As always, the government is trying to address an impossibly complicated situation, made more difficult by its own previous actions, by trotting out an idea that makes for a good sound bite.

By the way, I highly recommend WhiteCoat. He's quite entertaining.


Having worked for a for-profit hospital in Brownsville, TX for 3 years in the mid 90s with a primary focus on cutting costs and improving patient outcomes, it only took a non-second to discover I was going to be at war with most physicians. Their primary goal was to make money. The system, especially Medicare which I whole-heartedly support, is unfortunately designed to assist unscrupulous physicians in their pursuit of the American dollar.

Gawande's very important expose of the situation in South Texas touched on one of the most significant reasons for high outlier costs - culture. And I don't mean the culture of the population. There is a very large concentration of foreign physicians practicing there who openly admit to coming to America to make as much money as possible, not terribly different from domesticates. However I saw a significant difference in what some were willing to do to make that money.

A comparative study of physician practices between these 2 groups could be very telling, and possibly dangerous.


Matthew R.

Go to the post office on a Saturday. That's the future of US healthcare. Just because our current system has problems doesn't necessarily mean that a change (even a change we might believe in) will improve it. We can definitely make it worse -- yes we can.

I would argue that the problems we face are largely a result (or exacerbated by) government intervention, and lack of free market incentives. If I see healthcare as "free" to me, or as something for which I've already paid whether I use it or not, then of course I won't care about costs or usage.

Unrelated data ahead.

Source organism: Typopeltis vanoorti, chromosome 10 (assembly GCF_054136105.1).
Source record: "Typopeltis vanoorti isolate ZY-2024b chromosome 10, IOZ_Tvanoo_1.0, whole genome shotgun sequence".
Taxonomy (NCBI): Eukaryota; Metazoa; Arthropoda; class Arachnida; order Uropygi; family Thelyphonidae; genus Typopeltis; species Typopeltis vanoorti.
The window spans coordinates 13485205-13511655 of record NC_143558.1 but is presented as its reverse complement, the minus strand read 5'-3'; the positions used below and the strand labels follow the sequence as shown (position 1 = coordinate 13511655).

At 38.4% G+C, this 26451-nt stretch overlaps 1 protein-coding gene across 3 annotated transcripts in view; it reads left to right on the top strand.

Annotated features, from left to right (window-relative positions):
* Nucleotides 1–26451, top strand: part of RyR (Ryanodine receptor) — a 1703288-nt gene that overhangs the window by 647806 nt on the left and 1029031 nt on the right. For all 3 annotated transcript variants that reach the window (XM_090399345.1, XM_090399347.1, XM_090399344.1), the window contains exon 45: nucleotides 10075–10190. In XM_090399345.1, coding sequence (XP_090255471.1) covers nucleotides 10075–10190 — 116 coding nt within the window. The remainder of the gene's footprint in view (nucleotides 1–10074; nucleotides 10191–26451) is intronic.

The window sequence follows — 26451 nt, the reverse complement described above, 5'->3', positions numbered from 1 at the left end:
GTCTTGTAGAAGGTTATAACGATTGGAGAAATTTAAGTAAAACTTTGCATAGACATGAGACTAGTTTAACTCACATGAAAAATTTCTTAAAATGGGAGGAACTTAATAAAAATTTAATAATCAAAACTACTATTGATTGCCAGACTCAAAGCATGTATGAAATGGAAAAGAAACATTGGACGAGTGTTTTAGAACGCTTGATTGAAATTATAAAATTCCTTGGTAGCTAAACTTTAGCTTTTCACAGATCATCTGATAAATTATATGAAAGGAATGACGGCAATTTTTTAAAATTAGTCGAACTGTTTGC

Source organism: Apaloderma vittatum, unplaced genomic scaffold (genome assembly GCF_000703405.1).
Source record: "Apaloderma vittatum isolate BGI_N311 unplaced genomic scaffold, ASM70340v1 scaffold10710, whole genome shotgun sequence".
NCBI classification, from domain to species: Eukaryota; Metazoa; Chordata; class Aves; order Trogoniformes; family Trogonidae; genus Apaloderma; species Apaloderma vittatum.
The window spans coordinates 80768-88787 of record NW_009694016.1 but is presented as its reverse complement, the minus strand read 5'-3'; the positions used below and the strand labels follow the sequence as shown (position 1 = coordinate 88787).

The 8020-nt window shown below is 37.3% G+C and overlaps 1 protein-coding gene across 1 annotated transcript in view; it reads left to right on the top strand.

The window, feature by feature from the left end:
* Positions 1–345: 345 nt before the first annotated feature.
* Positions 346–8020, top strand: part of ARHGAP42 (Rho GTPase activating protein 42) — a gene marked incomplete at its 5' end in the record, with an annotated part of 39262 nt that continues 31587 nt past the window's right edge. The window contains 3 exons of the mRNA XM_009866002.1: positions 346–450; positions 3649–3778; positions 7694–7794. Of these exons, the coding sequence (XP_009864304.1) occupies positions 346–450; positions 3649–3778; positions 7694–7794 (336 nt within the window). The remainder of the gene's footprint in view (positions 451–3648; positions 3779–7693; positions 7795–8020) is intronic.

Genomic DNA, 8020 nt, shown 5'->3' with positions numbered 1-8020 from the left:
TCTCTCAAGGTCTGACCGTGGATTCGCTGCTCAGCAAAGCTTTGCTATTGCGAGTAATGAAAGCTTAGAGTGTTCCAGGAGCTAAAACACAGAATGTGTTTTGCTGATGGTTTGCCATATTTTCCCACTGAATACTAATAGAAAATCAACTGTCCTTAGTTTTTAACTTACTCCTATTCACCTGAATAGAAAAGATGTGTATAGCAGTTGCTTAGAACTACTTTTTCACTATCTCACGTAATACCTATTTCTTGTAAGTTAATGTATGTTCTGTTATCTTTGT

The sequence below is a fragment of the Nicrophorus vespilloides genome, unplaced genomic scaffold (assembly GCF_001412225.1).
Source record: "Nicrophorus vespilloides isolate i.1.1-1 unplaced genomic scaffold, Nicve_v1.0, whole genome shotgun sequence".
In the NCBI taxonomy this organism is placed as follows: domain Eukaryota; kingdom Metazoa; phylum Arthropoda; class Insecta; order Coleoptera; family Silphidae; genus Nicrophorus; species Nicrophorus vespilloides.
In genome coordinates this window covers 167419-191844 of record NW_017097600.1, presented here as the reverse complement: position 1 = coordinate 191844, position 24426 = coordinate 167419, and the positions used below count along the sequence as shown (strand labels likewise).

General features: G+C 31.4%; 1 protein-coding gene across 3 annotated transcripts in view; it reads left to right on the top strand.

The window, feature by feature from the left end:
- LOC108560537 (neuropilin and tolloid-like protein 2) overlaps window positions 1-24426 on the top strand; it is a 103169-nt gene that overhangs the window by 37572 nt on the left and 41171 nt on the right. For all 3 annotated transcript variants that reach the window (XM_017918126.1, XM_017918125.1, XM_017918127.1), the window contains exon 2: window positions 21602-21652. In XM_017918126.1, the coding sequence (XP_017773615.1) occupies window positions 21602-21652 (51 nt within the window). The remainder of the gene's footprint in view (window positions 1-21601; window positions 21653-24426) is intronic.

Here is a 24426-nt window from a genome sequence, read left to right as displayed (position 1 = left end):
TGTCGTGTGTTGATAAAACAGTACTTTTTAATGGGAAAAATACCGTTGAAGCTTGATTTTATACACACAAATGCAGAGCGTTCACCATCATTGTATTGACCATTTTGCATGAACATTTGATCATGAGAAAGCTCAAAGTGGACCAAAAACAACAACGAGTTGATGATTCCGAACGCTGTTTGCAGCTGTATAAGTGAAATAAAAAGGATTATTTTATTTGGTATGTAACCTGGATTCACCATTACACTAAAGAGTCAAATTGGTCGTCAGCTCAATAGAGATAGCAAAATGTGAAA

The best example of free market health care I see is lasik eye surgery -- virtually no insurance or government programs pay for this under any circumstances, so people pay out of pocket. What has happened? Exactly what my Econ 101 textbook predicts: costs went down, quality went up. People are very careful with their own money, not so careful with other people's money.

The free market cannot completely solve all societal problems. Nevertheless, it can certainly take a big bite out of many them. The free market has been the greatest engine of wealth creation in the history of the world. Why don't we harness it?


Steve in Pennsylvania

A few years ago, a new medical partnership opened a new family practice in my town. They cared for everyone from infants to the elderly.
The office also had a convenient pharmacy on premises that was owned by the doctors. Anyone see any potential conflict of interest there?
I'd like to game the system so doctors get paid more for keeping people healthy, but figure out how to prevent them from having any financial interest in selling devices or drugs that people need to get healthy.
In my dream world, enterprising doctors can invent new devices, procedures and medicines that help people lead better lives, but as soon as the new methods are approved they must sell them and have no financial interest in prescribing them.